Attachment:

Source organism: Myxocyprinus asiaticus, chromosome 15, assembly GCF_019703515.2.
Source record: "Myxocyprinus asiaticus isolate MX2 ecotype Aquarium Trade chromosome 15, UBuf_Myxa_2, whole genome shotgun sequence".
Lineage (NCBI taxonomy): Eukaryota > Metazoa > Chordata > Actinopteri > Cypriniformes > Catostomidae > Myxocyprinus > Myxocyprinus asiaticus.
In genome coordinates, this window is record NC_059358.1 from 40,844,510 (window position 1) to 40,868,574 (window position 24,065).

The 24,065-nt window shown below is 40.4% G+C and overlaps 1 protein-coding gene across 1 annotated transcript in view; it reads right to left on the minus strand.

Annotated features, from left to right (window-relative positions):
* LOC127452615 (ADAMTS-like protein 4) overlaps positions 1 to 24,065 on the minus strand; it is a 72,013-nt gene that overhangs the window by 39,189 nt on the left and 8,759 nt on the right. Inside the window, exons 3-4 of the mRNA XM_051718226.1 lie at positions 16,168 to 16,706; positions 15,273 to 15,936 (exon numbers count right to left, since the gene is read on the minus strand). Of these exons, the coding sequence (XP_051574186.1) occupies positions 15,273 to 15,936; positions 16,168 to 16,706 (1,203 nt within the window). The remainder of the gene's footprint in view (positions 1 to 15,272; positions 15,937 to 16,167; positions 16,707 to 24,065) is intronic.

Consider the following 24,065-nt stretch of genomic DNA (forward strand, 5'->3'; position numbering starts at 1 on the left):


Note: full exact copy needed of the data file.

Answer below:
Source organism: Myxocyprinus asiaticus, chromosome 15, assembly GCF_019703515.2.
Source record: "Myxocyprinus asiaticus isolate MX2 ecotype Aquarium Trade chromosome 15, UBuf_Myxa_2, whole genome shotgun sequence".
Lineage (NCBI taxonomy): Eukaryota > Metazoa > Chordata > Actinopteri > Cypriniformes > Catostomidae > Myxocyprinus > Myxocyprinus asiaticus.
In genome coordinates, this window is record NC_059358.1 from 40,844,510 (window position 1) to 40,868,574 (window position 24,065).

The 24,065-nt window shown below is 40.4% G+C and overlaps 1 protein-coding gene across 1 annotated transcript in view; it reads right to left on the minus strand.

Annotated features, from left to right (window-relative positions):
* LOC127452615 (ADAMTS-like protein 4) overlaps positions 1 to 24,065 on the minus strand; it is a 72,013-nt gene that overhangs the window by 39,189 nt on the left and 8,759 nt on the right. Inside the window, exons 3-4 of the mRNA XM_051718226.1 lie at positions 16,168 to 16,706; positions 15,273 to 15,936 (exon numbers count right to left, since the gene is read on the minus strand). Of these exons, the coding sequence (XP_051574186.1) occupies positions 15,273 to 15,936; positions 16,168 to 16,706 (1,203 nt within the window). The remainder of the gene's footprint in view (positions 1 to 15,272; positions 15,937 to 16,167; positions 16,707 to 24,065) is intronic.

Consider the following 24,065-nt stretch of genomic DNA (forward strand, 5'->3'; position numbering starts at 1 on the left):